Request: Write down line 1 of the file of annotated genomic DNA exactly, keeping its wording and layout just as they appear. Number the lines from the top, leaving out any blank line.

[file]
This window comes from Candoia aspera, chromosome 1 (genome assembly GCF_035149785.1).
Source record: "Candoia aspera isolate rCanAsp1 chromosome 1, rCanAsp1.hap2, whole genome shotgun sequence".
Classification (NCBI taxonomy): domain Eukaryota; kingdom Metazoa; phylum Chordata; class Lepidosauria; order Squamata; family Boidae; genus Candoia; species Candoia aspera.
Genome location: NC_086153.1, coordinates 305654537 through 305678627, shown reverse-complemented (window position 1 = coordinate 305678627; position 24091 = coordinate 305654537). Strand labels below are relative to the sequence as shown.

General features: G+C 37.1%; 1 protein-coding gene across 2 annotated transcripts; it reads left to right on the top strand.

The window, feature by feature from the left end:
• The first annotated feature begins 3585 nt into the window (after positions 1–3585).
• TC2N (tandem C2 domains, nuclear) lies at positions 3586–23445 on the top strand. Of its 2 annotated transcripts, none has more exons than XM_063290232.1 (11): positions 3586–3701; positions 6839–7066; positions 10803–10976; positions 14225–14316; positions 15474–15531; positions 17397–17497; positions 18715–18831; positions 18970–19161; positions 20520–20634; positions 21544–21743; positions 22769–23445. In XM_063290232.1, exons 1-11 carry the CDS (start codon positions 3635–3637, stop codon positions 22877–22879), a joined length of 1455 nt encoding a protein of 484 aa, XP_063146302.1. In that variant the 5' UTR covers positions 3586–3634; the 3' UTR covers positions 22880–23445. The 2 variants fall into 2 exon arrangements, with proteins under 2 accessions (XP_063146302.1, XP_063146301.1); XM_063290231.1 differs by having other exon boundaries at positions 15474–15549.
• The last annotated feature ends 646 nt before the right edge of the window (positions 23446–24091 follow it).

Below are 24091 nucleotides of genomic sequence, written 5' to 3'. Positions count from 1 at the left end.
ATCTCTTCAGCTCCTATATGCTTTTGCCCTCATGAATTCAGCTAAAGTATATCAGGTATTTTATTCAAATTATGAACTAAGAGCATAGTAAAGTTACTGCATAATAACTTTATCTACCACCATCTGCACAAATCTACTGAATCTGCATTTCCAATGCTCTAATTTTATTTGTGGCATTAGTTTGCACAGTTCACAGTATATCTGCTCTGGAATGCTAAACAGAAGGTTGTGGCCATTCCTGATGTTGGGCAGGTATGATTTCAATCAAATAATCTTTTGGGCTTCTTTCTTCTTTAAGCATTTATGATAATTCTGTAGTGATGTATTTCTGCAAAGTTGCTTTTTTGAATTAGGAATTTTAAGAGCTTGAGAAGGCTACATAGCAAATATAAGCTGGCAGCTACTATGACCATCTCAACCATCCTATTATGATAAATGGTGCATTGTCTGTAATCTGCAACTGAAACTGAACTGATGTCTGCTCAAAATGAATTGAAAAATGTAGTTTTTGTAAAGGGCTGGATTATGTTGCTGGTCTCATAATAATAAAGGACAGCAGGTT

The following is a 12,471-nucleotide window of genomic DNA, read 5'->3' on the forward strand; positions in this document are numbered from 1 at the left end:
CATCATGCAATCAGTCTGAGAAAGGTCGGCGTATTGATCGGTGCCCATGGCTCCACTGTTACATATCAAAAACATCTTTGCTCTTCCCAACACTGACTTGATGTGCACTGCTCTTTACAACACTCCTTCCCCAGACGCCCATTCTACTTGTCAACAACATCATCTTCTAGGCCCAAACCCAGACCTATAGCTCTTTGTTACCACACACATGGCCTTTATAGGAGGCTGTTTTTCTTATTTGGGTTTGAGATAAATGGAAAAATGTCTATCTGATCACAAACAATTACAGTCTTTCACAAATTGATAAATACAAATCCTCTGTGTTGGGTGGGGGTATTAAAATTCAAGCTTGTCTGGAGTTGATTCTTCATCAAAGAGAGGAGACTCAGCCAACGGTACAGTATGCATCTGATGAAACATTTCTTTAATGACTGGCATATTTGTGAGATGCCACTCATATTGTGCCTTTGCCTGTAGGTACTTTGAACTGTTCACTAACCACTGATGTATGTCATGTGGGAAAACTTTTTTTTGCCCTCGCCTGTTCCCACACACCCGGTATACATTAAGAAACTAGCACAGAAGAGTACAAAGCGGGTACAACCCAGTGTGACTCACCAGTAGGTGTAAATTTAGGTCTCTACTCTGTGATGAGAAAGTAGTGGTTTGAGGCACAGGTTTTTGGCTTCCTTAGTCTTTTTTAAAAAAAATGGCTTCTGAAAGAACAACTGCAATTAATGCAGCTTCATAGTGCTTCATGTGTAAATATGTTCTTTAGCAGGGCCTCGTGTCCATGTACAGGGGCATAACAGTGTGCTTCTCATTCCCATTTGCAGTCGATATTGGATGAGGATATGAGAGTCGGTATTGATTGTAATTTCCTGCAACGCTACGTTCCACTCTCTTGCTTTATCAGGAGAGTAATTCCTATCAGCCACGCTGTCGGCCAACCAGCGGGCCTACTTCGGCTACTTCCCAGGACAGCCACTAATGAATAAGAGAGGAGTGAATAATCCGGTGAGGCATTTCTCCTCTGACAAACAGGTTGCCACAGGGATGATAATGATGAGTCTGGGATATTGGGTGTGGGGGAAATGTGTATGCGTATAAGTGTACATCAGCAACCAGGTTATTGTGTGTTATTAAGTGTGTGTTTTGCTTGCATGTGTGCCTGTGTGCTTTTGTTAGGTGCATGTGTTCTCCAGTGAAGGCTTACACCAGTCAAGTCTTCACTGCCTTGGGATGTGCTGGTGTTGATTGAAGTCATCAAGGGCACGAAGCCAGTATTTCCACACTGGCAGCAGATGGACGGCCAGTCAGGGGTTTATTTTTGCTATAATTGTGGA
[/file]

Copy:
This window comes from Candoia aspera, chromosome 1 (genome assembly GCF_035149785.1).